Each participant will receive art materials in the post and technical assistance as it’s delivered by Zoom and Slack. Participants must live in Northern Ireland or the border counties. The link to book is here.

We are also starting to see the product of the Arts Councils emergency support for artists funded by the National Lottery which has allowed more individual artists to innovate in their chosen skill area.

One that caught my eye is the pilot led by Meadhbh Mcllgorm’s Liminal Space Belfast, a project  to bring visual artists' work in this odd time we are living through, to the liminal spaces in Belfast, in particular the back alleys of terraced houses. An interesting concept.

It felt as if the Ulster Museum almost locked the door behind me when I went down last Friday to see the Royal Ulster Academy annual exhibition. Luckily for them they had the foresight to make a virtual environment with scaled images of all the art selected now that they are closed for four weeks.  

There is less wall space this year, fewer tables for small sculptural pieces so the exhibition has a more rarefied feeling.

As usual a selection of portraits and landscapes, a nod to Covid-19 with masked health workers and a knitted tea cosy in the shape of the virus.

I love Andrea Spencer’s Return to the Centre of seaweed made of glass and the painting “Come here to you see this shite” by Deirdre Kearney made me laugh as who has not heard those word uttered a few times in many galleries.

Peter Richards gets the prize for using a corner in the best possible way. Lynn Kennedy’s painting  ‘but where are you really from?' also caught my eye encapsulating the repeated question often spoken to people of African decent living in Ireland.

Farouk from Belfast a painting in oils by Joel Simon is also beautiful. The Exhibition runs until end of January hopefully the Museum will be open before then to see it in real life, until them the online version is a good second.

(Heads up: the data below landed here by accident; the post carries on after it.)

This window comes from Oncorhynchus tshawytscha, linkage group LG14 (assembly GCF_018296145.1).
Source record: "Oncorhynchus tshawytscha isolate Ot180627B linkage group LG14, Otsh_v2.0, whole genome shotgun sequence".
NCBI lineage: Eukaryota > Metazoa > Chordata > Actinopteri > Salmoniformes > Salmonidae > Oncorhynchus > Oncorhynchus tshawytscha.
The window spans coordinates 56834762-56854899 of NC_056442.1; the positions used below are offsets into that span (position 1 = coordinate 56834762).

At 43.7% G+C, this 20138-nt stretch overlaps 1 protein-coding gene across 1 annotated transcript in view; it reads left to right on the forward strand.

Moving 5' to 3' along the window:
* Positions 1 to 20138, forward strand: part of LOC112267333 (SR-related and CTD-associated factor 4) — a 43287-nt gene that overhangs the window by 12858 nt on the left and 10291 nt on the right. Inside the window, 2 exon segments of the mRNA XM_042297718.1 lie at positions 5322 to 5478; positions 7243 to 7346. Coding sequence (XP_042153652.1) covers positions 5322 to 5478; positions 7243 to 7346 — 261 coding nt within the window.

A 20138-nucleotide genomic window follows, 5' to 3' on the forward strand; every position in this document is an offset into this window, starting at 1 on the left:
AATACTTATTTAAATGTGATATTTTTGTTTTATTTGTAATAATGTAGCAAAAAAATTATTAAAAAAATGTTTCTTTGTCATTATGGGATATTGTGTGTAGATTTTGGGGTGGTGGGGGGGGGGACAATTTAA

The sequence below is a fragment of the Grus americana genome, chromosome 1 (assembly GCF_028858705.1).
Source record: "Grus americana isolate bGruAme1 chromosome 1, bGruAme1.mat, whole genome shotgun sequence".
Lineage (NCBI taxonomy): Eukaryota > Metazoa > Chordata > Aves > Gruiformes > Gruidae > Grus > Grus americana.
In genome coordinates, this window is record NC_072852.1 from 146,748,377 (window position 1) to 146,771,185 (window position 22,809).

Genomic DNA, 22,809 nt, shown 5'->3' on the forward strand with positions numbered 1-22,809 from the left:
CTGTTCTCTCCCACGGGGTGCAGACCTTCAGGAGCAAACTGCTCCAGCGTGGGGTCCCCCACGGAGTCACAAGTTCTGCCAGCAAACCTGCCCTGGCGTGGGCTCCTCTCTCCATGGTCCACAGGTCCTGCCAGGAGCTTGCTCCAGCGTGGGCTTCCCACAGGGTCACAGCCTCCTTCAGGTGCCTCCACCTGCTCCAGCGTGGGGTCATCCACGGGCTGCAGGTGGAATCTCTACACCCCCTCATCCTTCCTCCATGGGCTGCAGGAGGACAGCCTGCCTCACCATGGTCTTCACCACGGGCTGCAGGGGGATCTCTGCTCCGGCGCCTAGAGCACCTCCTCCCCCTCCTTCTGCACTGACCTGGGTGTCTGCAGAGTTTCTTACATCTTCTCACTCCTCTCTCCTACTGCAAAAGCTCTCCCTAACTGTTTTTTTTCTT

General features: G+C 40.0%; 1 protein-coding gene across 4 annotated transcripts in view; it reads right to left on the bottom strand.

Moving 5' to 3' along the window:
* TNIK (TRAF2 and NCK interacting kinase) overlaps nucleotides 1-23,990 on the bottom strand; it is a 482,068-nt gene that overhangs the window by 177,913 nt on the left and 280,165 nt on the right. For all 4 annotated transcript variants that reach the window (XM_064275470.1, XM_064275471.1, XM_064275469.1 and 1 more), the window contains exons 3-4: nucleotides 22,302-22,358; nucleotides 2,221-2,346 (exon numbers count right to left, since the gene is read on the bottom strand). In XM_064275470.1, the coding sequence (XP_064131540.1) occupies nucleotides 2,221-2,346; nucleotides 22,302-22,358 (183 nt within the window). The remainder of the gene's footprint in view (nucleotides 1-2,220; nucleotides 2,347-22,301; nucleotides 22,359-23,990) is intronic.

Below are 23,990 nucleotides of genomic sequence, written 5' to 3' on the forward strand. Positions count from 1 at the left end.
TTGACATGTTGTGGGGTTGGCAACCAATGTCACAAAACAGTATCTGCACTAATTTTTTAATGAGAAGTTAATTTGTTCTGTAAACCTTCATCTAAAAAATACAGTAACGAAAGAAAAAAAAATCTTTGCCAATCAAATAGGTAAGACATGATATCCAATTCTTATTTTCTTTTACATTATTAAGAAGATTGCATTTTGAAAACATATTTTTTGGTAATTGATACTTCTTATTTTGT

Gallery545 run by Francesca Bondi continues the majority of exhibitions online but Latisha Reihill abstracts ‘Ways of Seeing’ can be viewed until October 31 at Blick Studios.

For details, email Francesca.

Happy Birthday to Belfast Exposed Photography Gallery which started thirty seven years ago this month, It began when Danny Burke  teacher, trade unionist and community activist gathered local photographers together for an exhibition in Conway Mill after the period following the 1980-1981 hunger strikes.

The exhibition largely articulated life in the city from a working class perspective with over 200 photos and slides.  

While community experience of conflict has remained an important focus of their work, the challenge has been to make this work more relevant and accessible for a new generation of photographers and audiences, to keep their socially-engaged focus while responding to contemporary currents in photography and politics. Moving to the Cathedral quarter in 2003, they have become a vital part of the wider artistic community and continue to push boundaries. Their next exhibition Becoming Christine by Amanda Dunsmore is due to open in November and is part of their three year strategy to exhibit work about transgender topics.

Belfast Exposed team celebrating 

The Belfast Exposed team celebrating our 37th birthday and planning for the next 37. Here is to many many more!

Publiée par Belfast Exposed Photography Gallery sur Mardi 13 octobre 2020

John Baucher was to open his already postponed exhibition Flowers from the East at PsSquared this week however this is now doing to go online — watch their website for details. 
Love and light, Bronagh.